THE DEMAND FOR MONEY
Money is any asset that is widely used as a medium of exchange. People want to hold money since it
simplifies their current or future transactions. Since the nominal value of money is always known
with certainty, it is a very safe and liquid asset, unless there is a very high rate of inflation. Therefore
holding money protects asset holders against potential capital losses on riskier assets.
In a society in which there was no money, all trade would be completely based on barter. But barter is
fairly inefficient, since suppliers of goods and services can't always find people who are both in need
of the goods and services being offered and willing to trade something of value to the suppliers.
Therefore, sooner or later, some form of money has to be invented to facilitate trade. A good example
of a money substitute is U.S. cigarettes, which were used as medium of exchange during the
hyperinflation in Germany in 1922/23, in P.O.W. camps after World War II, and in some Eastern
European countries during the transition from command economies to more market-based economies
when people lost confidence in their own currencies.
It is easier to imagine a society in which there is no currency but everyone has a credit or debit
card. The cashless purchase of goods via credit or debit cards (or via e-commerce) is not only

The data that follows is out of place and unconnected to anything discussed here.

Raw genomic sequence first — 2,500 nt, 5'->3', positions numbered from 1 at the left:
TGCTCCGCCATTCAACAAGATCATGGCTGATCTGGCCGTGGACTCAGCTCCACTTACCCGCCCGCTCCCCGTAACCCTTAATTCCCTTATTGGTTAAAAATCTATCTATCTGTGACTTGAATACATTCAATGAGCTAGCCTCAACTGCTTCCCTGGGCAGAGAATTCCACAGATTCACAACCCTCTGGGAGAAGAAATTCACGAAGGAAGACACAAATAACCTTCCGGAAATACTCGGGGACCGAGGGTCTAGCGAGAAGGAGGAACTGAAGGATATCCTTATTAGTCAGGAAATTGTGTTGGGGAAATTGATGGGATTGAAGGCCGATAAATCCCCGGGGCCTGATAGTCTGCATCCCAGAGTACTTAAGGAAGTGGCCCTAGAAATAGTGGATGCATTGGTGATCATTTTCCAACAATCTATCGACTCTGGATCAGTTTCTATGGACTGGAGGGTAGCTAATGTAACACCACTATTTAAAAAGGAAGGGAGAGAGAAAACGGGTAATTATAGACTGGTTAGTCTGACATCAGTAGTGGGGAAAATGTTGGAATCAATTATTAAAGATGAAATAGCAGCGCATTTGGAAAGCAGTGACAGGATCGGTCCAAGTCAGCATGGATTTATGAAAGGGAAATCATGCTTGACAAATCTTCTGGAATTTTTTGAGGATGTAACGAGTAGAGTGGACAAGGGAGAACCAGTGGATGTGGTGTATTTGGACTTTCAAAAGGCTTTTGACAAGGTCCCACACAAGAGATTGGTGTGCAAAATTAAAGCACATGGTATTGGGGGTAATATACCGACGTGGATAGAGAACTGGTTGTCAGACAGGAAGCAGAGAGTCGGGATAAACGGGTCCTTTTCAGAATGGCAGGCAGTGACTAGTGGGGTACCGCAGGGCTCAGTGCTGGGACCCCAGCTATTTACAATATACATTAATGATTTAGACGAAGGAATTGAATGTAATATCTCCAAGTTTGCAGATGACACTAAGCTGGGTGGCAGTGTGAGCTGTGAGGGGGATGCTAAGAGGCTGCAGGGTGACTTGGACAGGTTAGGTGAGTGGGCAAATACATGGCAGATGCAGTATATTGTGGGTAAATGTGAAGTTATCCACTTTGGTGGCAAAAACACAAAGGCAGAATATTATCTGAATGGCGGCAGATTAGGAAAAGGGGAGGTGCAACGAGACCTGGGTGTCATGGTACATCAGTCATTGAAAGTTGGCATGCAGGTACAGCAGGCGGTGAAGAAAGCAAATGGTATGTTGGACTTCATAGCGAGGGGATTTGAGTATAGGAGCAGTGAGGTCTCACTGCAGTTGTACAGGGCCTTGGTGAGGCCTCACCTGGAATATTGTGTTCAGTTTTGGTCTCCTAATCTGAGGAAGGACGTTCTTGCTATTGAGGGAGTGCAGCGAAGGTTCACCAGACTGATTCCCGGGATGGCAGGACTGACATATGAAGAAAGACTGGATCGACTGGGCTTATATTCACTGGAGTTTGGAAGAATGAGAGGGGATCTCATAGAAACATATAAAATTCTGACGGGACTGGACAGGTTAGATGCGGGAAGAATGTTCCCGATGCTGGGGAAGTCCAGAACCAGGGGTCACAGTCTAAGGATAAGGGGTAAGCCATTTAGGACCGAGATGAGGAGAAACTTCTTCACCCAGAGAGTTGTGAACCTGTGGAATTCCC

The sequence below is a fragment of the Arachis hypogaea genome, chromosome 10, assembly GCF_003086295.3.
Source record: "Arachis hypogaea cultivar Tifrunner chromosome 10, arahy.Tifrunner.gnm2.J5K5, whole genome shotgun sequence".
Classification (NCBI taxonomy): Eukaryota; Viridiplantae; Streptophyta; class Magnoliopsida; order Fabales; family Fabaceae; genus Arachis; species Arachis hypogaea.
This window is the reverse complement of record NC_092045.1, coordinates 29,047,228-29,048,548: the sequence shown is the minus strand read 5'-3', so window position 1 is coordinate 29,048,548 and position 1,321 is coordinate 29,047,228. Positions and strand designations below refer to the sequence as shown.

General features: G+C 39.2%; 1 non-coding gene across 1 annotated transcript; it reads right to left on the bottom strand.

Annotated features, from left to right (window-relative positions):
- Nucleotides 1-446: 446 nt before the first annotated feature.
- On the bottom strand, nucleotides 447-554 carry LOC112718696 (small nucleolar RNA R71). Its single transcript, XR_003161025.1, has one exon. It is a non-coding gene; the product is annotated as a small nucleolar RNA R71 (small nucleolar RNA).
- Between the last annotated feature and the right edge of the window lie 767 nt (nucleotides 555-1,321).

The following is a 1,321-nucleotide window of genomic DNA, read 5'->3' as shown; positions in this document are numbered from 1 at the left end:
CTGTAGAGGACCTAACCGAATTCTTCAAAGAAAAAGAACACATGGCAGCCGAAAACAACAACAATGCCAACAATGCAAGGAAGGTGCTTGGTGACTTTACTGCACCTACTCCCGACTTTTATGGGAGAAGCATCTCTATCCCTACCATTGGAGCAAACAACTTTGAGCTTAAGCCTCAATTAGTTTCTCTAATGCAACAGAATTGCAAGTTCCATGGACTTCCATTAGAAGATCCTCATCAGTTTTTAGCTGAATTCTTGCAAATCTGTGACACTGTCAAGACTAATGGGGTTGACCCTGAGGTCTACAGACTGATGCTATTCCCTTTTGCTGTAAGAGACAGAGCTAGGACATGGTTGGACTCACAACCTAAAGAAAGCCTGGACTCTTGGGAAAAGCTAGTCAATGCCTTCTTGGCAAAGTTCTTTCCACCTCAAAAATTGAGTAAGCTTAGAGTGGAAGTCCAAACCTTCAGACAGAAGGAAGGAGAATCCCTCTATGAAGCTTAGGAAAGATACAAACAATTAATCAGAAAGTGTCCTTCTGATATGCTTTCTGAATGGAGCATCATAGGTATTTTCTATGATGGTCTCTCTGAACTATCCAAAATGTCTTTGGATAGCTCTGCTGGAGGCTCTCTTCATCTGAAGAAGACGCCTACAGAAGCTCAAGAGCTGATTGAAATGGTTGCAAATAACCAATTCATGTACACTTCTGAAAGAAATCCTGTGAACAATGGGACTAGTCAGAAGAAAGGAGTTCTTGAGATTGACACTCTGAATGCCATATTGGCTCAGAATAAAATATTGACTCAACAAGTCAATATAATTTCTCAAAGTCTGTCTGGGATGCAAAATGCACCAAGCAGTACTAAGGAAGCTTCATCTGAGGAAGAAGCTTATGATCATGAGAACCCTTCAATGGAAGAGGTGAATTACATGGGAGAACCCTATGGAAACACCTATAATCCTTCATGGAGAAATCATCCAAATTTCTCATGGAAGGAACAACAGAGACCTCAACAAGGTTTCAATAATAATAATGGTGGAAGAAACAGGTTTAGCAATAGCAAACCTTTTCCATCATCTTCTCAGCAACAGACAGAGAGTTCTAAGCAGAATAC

convenient for customers but can also provide valuable information to sellers about the buying habits
of consumers (which is one reason grocery stores now willingly accept credit or debit cards). In a
cashless society all transactions would require electronic fund transfers through bank computers. At
the end of the month, all accounts would have to be settled with the company that issued the credit or
debit card, again through electronic fund transfers. This requires investment in computer technology,
not only for banks but also for merchants. Such a system may seem highly efficient, but it may not
work well for very small purchases, such as a magazine at a newspaper stand, a can of soda from a
vending machine, or a local phone call. However, financial institutions have already developed pre-
paid cash cards or phone cards that allow the purchase of smaller items or phone calls, with the
amount of the purchase automatically deducted from the card.
It should be noted, however, that a cashless society still requires money, that is, funds that can be
stored in accounts, whether these are traditional bank accounts used to settle outstanding bills or
accounts that exist simply for e-commerce. However, if pre-paid cash cards, debit and credit cards, or
e-commerce funds are used increasingly, monetary aggregates may have to be redefined.
3. One could certainly make an argument for including credit card limits as part of money stock, since